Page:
Nonprofit Roundabout Is A Regional Theater Right On Broadway For 50 years the Roundabout has survived by presenting revivals of plays and musicals that other theaters won't. Though rates are meager, it still manages to attract major stars for its productions.
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Nonprofit Roundabout Is A Regional Theater Right On Broadway

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Nonprofit Roundabout Is A Regional Theater Right On Broadway

Nonprofit Roundabout Is A Regional Theater Right On Broadway

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SCOTT SIMON, HOST:

When most people hear the words regional theater, they think of stages in towns all across the country. But one of the most successful nonprofit regional theaters is on Broadway in New York. The Roundabout Theater has five stages and 30,000 subscribers and celebrates its 50th anniversary this season. Jeff Lunden has the story.

JEFF LUNDEN, BYLINE: In 1965, a high school drama teacher named Gene Feist decided to open a theater in the basement of a supermarket in Manhattan. His idea was to stage revivals of works that weren't being performed elsewhere - Shaw, Chekhov, Ibsen. And for a while, it worked. But when Todd Haimes, a 26-year-old MBA with a passion for theater, was hired as executive director in 1983...

TODD HAIMES: They had 14,000 loyal subscribers. But they (laughter) had been in Chapter 11 since 1977. There was tax fraud - significant tax fraud. They had a deficit of $2.5 million and a budget of two million dollars, which is almost physically impossible. So they couldn't meet the payroll.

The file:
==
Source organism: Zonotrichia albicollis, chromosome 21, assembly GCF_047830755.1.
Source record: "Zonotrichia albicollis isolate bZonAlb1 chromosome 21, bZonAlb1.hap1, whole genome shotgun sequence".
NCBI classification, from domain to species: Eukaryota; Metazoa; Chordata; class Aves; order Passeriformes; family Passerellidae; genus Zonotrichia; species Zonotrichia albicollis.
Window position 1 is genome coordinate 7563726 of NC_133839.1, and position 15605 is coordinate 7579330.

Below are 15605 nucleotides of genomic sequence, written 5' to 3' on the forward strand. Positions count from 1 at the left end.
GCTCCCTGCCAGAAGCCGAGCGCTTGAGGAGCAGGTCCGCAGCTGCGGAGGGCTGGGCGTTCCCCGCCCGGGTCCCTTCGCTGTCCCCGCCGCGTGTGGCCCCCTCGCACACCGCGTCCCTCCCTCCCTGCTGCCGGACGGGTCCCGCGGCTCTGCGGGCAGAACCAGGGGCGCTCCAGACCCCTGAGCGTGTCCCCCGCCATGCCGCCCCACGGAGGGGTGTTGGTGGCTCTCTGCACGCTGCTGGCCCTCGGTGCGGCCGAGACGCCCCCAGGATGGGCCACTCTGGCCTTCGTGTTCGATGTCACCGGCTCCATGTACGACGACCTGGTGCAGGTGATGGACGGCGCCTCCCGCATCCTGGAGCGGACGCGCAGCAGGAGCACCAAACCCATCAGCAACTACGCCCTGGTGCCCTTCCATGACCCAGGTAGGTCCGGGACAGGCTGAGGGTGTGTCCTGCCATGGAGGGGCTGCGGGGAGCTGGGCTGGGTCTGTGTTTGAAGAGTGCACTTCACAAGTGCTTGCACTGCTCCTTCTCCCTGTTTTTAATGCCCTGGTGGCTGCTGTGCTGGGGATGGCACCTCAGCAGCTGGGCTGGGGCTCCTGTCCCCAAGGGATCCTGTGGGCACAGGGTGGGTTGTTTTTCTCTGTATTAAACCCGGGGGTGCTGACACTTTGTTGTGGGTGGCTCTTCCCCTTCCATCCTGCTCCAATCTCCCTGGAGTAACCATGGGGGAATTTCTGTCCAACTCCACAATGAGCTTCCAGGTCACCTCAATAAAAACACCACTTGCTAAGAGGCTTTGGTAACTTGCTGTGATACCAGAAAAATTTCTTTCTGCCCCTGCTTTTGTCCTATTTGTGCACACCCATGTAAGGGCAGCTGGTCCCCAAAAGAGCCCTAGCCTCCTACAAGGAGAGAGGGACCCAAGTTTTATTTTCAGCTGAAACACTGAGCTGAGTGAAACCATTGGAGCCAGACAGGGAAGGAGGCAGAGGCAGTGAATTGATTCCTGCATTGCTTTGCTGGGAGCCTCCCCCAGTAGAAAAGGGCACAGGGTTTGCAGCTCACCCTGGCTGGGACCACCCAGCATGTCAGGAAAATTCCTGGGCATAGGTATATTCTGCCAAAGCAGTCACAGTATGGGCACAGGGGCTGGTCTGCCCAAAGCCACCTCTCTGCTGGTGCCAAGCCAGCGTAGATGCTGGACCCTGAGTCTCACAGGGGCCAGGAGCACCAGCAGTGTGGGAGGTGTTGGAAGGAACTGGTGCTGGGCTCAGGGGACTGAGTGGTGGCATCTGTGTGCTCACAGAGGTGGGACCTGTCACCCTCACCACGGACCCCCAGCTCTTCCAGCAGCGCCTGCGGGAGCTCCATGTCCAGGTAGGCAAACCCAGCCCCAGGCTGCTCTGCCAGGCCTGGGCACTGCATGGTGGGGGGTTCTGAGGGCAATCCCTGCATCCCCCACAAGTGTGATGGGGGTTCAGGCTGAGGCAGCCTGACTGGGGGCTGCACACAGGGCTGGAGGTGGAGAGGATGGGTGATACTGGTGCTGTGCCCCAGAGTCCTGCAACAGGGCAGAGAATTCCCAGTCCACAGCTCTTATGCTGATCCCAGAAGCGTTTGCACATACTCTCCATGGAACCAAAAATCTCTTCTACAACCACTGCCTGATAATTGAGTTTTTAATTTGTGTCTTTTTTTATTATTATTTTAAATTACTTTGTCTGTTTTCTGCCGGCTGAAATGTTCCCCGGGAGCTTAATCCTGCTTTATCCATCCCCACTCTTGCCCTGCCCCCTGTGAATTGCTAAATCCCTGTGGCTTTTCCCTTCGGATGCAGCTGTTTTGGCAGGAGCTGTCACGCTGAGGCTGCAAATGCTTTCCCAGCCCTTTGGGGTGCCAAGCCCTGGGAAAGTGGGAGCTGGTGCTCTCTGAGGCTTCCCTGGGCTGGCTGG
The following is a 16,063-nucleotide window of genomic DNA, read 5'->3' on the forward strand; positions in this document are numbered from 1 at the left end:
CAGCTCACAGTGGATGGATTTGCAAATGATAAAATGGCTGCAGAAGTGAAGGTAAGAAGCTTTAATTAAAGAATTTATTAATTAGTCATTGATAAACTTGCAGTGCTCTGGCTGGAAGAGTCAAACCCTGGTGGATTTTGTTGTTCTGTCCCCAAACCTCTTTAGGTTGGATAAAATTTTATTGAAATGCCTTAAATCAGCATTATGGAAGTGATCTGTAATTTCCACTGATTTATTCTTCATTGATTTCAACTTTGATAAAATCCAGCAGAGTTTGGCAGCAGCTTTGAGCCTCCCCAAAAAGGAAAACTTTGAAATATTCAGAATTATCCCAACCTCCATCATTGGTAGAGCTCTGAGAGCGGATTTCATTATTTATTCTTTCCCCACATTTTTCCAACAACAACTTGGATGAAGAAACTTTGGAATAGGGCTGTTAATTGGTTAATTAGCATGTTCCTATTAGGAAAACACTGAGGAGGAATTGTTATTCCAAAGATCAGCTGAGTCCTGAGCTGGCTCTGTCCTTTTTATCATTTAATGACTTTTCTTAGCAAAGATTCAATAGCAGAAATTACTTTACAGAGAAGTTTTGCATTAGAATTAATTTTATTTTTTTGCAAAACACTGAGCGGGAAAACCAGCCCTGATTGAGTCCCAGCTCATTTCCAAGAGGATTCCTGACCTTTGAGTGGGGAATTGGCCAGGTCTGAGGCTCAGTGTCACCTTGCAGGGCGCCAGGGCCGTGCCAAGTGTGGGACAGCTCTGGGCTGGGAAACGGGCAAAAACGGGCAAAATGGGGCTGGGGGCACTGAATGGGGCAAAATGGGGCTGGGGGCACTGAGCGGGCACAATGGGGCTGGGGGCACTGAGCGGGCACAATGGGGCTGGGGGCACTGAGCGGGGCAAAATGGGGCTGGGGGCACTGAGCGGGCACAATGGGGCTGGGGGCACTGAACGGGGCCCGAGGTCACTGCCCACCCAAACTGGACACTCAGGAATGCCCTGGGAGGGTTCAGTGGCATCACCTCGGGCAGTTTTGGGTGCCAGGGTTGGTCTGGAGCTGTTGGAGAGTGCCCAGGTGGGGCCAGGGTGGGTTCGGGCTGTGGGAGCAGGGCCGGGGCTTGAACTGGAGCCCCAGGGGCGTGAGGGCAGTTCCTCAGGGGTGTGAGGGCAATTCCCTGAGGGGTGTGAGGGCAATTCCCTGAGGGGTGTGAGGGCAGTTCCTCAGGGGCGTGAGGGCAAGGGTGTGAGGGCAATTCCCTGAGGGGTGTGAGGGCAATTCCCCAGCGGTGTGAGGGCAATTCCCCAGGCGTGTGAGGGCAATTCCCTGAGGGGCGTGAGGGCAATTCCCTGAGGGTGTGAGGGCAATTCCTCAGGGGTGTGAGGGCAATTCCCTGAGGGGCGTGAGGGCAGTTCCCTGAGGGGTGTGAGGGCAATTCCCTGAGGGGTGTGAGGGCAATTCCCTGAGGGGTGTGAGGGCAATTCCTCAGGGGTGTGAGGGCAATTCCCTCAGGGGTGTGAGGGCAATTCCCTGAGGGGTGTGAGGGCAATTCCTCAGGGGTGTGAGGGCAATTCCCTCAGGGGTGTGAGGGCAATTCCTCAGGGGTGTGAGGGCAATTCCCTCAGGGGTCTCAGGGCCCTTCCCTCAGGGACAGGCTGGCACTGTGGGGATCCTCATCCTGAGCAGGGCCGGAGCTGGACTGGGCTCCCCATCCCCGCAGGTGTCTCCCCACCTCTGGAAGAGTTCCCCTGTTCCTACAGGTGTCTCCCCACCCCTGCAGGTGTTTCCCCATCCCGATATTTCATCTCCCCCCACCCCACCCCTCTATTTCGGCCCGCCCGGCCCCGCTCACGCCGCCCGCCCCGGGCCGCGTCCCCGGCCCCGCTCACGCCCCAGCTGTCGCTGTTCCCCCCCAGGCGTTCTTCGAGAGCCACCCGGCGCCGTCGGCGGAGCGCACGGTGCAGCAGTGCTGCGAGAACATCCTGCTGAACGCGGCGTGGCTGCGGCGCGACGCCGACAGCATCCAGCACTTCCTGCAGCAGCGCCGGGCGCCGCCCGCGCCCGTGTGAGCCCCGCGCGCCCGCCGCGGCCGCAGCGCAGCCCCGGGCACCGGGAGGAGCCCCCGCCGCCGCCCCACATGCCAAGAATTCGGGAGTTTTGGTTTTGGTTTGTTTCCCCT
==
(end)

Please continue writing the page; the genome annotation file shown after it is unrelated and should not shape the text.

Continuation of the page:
LUNDEN: But somehow, Haimes and his board of directors turned things around. He eventually became artistic director and now oversees an annual budget of $60 million.

FRANK LANGELLA: I think the reason the Roundabout has survived and the reason it has flourished is two words - Todd Haimes.

LUNDEN: Broadway and film star Frank Langella has been in five Roundabout productions, the first when the company was bankrupt.

LANGELLA: He believes in hiring gifted people to do what they want to do, and he believes in being an ear more than a voice.

LUNDEN: Haimes heard something in the work of a young playwright named Stephen Karam and opened a tiny off-Broadway theater called the Underground specifically to premiere Karam's play, "Speech And Debate," nine years ago. The Roundabout also premiered Karam's Pulitzer Prize-nominated follow-up and just opened his latest, a play called "The Humans."

STEPHEN KARAM: I don't come from a family of artists. So it actually gave me a kind of inner confidence and a feeling that maybe I really could do this as a career and not just as a passion or a hobby.

HAIMES: What we do with these new young playwrights, even though they're only 25 years old and they've never had a play produced in New York, is when we produce their play at the Underground, we commit and commission their second play before we produce the first play. So they feel like they have a home and it's not just a one-off.

LUNDEN: Still, Todd Haimes admits that revivals pay Roundabout's bills.